Nuclear Orange Soda

If you want to be technical about it, I’m already back in the U.S. My European adventures have ended, but I’m going to talk about them anyway because now I’m home and I truly have no more obligations anymore for the next couple of weeks of my break. I don’t even have to leave the house and that’s partly true because my driver’s license and the other contents of my wallet are lying in a random street in Istanbul.

On my flight back to JFK, I was particularly excited to receive my complimentary cup of soda because I had caught a glimpse of a bottle of Fanta standing happily next to the typical offerrings of Coke, Sprite, and juice. European Fanta is delicious. With 12% orange juice and real sugar, it’s refreshing and sweet enough to let you know that yes, you are still drinking soda, but not sweet enough to make you slightly nauseous. From afar, I could see the sunny orange liquid being poured into plastic cups. One last sip of fantastic soda before I landed in the States. That sounded good to me.

When the flight attendant asked for my order, I asked for no ice. Perhaps I should have because in the guise of doing me a favor, she gave me a refrigerated can and went merrily on her way. I opened the can and poured the contents out into the cup she handed me and the liquid that poured out was the bright, unnatural neon orange that could only mean one thing: American Fanta, which has no juice whatsoever, high-fructose corn syrup as its second ingredient, and scary ingredients like “brominated vegetable oil.” My spell-check has underlined “brominated” in red, so it shouldn’t even be a word! It’s banned in the EU, probably for good reason. And think about it: why would you want vegetable oil in your fruity soft drink?

I drank the soda because I was thirsty, but it was one of the more disappointing soda consumption experiences in my life. In general, I felt a little sad to be leaving grocery stores and supermarkets in Europe, which are smaller in scale and sells excellent produce. Perhaps I need to pick better stores at home, but the produce sections of Franxprix or Monorprix were always my favorite places to browse. They were small, only two displays of produce organized in baskets and boxes, but all the vegetables and fruits were bright greens and reds. The carrots had bright orange skins, and the top green parts had been kept to make them look extra idyllic. My benchmark for determining great produce sections were tomatoes. Tomatoes spoil quickly once they’re ripe. The tomatoes in Paris always look as if they’ve been picked at the peak of perfection. Sometimes, there are squishy ones in the pile. Of course, you don’t buy squishy vegetables to take home, but their existence seemed to reassure me that the tomatoes had been picked when they were more or less ripe and transported quickly to the store and then to my kitchen. It’s probably an idealistic view, seeing as I know nothing about agricultural distribution in France, but in comparison to how tomatoes are sold at my local Shoprite, it was a marked improvement. At home, tomatoes are kept in a giant bin that a small toddler could use as a bathtub. The tomatoes are larger but they’re a pale, anemic red that comes from being ripened after being picked rather than ripened and then picked. Tomatoes in Paris looked like jewels in comparison. And best of all, they tasted like tomatoes! Even in the autumn when they weren’t in season, they were still red with a distinctive tomato taste. Shoprite tomatoes in the winter kind of taste like nothing. You just get the tomato texture with none of the tomato taste, which is vaguely unpleasant if you want to eat it raw.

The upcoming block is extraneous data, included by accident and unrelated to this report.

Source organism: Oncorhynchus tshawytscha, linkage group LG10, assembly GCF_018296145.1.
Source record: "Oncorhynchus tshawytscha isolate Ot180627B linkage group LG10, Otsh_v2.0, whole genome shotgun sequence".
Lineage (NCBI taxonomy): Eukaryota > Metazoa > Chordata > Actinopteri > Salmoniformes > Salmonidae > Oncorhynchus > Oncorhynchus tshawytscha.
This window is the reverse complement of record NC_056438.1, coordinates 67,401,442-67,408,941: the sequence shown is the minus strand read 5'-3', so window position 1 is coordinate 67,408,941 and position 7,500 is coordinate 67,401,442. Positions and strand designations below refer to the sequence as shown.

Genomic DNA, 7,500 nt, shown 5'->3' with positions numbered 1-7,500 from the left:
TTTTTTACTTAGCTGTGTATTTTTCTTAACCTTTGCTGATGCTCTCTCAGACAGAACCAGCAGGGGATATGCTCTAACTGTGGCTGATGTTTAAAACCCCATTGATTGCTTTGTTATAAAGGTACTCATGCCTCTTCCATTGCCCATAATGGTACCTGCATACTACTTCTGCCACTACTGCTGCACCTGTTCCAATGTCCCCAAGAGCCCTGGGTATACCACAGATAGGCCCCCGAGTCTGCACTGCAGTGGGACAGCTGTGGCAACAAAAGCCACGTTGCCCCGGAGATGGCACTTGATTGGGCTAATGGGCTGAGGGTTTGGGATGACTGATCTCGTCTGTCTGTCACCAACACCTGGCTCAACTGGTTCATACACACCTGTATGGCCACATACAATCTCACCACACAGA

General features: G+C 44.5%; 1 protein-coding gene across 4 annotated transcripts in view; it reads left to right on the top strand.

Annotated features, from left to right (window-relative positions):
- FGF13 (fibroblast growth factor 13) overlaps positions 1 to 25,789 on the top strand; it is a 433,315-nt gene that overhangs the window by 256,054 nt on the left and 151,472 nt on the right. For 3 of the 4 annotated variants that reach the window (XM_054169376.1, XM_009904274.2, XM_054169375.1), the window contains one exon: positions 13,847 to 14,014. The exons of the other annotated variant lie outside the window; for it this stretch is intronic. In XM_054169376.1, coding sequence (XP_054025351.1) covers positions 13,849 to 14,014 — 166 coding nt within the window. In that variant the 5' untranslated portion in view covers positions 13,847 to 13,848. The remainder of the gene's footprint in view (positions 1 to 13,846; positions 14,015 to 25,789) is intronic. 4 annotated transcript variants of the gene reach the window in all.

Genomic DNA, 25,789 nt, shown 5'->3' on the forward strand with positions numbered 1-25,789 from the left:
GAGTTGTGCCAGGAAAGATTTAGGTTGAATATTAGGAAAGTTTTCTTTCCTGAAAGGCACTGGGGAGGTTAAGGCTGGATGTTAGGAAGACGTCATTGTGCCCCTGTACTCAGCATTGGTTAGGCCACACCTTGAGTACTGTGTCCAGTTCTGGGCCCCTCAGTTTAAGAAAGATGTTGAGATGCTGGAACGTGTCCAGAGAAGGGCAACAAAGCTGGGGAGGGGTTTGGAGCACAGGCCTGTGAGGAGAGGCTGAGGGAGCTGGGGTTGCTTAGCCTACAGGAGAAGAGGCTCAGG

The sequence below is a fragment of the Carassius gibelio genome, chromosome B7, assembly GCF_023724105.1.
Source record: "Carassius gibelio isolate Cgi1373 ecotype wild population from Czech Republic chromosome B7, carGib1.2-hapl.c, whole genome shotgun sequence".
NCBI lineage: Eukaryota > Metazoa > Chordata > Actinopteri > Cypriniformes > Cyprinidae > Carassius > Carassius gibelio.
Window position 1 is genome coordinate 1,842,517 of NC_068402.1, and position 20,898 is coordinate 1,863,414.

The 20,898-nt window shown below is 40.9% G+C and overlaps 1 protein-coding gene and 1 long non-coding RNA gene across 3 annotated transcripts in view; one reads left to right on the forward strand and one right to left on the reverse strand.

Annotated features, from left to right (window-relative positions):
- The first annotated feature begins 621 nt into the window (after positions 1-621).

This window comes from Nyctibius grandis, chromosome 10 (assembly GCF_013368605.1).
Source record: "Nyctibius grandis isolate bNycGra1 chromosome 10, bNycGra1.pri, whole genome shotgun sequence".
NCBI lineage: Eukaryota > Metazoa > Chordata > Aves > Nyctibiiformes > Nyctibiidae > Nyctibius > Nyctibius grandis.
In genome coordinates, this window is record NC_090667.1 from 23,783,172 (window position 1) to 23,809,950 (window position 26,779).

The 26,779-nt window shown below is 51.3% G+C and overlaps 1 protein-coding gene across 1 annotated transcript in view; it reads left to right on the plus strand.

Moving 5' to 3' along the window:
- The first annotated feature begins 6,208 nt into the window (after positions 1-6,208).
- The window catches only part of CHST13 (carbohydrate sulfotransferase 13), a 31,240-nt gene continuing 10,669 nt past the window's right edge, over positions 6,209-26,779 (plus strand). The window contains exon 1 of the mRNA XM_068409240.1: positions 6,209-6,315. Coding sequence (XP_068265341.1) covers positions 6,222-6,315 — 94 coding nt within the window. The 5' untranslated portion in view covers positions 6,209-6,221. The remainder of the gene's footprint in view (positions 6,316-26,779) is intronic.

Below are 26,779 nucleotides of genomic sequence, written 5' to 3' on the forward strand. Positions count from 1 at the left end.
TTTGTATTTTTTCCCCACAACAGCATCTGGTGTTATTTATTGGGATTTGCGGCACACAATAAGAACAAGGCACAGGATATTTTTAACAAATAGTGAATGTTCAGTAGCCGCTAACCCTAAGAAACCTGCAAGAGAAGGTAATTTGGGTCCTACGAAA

Because so many artificial ingredients and preservatives are banned in the EU, especially in comparison to the United States, and the only corn product that is popularly available in a European store is corn, everything seems to taste better, even your cheap, store-brand packaged snacks. I’m going to miss food shopping in Paris, not only because they package their eggs in six instead of twelve and sell UHT milk in convenient cartons that do not need to be refrigerated for months if unopened, but also because the stuff you’re eating is not as processed.

Case in point: Fanta. If you tried to sell American Fanta, people in Europe would revolt. In Germany, birthplace of Fanta, the bottle proudly displayed that there was real orange juice. The American product proudly proclaims that it contains only “natural flavors” and no caffeine, as if that’s all you need to have a great product. While on the plane, I stared at the softly glowing orange liquid in my cup that claimed to be Fanta and then took a perfunctory sip to be polite. If only that were true.